Getting Some Answers on ‘Is Masturbation Harmful?’
The majority of clients I work with believe that pornography is unhelpful and something that they would rather find some way of stopping. However, in regards to masturbation, there’s a lot more variety of opinions. Men wonder ‘is masturbation harmful?’ and if they should stop. Here’s what the research says.
Pornography and masturbation
For some clients, masturbation goes along with pornography use. If they are going to stop using pornography, then they must also cease masturbation. For them, masturbation is just as much a part of the problem as pornography is.
However, for other clients, masturbation without pornography is quite acceptable. For them, masturbating using their fantasy life rather than pornography is a step towards sexual health. Masturbation makes the process of stopping using pornography much more achievable for them.
What the evidence says
There is little in the academic research to indicate that masturbation is actually a medical or biological problem for people. Kinsey’s study in 1948 found that 92 percent of men had masturbated (Kinsey, Pomeroy & Martin, 1948, as cited in Colman, 2003). One would expect that if there were negative effects, then these effects would be of epidemic proportions.
Additionally, our concerns about masturbation “…are mostly based upon ancient religious orthodoxy and mythology (Leitenberg, Greenwlad & Tarran, 1989; Money, Prakasam & Joshi, 1991, as cited in Coleman 2003) or that it “violates the ethics of many societies that require sacrifice and work for the common good. Thus, masturbation is perceived to be too selfish and too pleasure focused for the common good” (Coleman, 2003 p.8).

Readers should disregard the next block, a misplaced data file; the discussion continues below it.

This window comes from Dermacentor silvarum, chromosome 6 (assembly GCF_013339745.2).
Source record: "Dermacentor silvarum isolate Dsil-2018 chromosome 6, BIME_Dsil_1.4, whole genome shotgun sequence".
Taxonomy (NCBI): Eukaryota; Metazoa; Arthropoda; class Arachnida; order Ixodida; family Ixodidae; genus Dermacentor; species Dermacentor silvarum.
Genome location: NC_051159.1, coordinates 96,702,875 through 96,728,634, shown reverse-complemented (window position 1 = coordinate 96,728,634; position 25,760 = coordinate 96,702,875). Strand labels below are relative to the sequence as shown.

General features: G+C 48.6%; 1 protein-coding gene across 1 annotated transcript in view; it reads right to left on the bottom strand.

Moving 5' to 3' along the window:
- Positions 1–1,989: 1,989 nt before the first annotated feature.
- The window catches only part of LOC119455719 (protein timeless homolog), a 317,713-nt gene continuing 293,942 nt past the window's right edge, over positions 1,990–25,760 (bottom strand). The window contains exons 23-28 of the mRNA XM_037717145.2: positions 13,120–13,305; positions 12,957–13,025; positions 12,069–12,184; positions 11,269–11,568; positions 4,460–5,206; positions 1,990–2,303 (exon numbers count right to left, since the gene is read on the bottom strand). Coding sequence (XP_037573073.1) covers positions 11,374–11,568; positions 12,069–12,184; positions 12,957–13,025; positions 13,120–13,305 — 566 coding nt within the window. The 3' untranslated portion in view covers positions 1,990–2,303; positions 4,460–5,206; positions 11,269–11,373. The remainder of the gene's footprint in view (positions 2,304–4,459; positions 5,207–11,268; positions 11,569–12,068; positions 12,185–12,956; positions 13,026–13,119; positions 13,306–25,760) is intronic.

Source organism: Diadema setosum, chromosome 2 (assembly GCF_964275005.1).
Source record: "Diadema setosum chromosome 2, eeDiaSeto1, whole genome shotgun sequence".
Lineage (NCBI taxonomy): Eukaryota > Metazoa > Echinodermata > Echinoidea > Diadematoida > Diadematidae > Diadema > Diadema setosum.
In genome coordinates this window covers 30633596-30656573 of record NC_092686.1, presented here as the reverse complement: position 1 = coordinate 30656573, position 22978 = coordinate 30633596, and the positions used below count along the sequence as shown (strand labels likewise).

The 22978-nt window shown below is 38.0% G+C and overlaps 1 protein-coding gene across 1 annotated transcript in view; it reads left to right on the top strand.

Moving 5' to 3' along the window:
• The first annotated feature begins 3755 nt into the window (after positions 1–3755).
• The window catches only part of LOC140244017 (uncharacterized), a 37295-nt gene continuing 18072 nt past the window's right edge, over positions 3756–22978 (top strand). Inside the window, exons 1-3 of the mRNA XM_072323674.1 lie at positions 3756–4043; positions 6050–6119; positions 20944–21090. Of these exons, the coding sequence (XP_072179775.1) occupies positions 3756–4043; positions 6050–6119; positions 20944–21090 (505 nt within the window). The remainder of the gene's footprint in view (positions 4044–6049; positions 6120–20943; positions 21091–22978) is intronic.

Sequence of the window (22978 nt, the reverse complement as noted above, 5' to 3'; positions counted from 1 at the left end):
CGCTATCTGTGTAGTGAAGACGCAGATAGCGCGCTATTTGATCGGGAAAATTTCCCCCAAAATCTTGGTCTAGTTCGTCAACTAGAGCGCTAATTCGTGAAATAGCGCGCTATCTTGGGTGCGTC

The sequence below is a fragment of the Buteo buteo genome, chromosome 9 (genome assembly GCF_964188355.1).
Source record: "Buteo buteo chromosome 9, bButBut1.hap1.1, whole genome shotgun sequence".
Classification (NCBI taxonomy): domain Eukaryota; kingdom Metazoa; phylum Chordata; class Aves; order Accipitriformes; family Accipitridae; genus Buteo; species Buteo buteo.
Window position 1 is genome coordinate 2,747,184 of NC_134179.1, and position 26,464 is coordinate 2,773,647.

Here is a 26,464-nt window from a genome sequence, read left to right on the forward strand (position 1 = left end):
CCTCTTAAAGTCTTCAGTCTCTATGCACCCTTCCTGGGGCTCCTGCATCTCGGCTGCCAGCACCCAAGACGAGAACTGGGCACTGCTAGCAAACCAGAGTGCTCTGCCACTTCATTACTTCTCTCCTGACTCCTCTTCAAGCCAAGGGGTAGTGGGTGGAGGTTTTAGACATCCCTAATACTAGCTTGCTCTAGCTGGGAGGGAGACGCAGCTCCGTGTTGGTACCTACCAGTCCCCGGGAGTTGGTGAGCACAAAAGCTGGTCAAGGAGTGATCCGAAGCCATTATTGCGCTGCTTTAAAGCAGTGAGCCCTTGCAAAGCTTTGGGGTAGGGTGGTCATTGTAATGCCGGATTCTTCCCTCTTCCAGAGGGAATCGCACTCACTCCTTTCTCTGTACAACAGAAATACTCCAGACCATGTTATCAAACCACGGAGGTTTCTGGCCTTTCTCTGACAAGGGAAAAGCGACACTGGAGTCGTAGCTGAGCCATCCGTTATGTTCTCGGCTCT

Is masturbation harmful
Further, “… contrary to traditional beliefs, masturbation has been found to be a common sexual behavior and linked to indicators of sexual health … it is widely used in sex therapy as a means of improving the sexual health of the individual and/or relationship” (Coleman, 2003 p.5) and “… improves sexual satisfaction between partners during sexual activity together” (Coleman, 2003 p.7).
Masturbation and sexual health
Coleman goes on to say that “[p]romoting masturbation as a means of a public health strategy for sexual health is highly controversial; however, there are arguments and evidence that suggest that this may be an important part of any public health approach to improving sexual health” and that “there are no general indicators of ill health associated with masturbation” (p.5) However, he found that if there was a negative associated with masturbation, it is our guilt about masturbation (and in some cases of paraphilias and compulsive sexual behaviors).
When you’re trying to control your pornography use, it’s your choice whether to continue masturbating or not. Your choice will depend on your history and your beliefs. For some people, it is part of the problem; for other people, it is part of the solution. However, whatever path you take there is no reason you should consider it to be a medical problem or that it is doing you any sort of harm. Rather, it’s a matter of belief and preference.
Let me know what you think in the comments. Now, read about Does Porn Cause Social Anxiety?
– Tim Hill
Coleman, E (2003). Masturbation as a Means of Achieving Sexual Health. Journal of Psychology & Human Sexuality, 14(2–3), 5–16. https://doi.org/10.1300/J056v14n02_02
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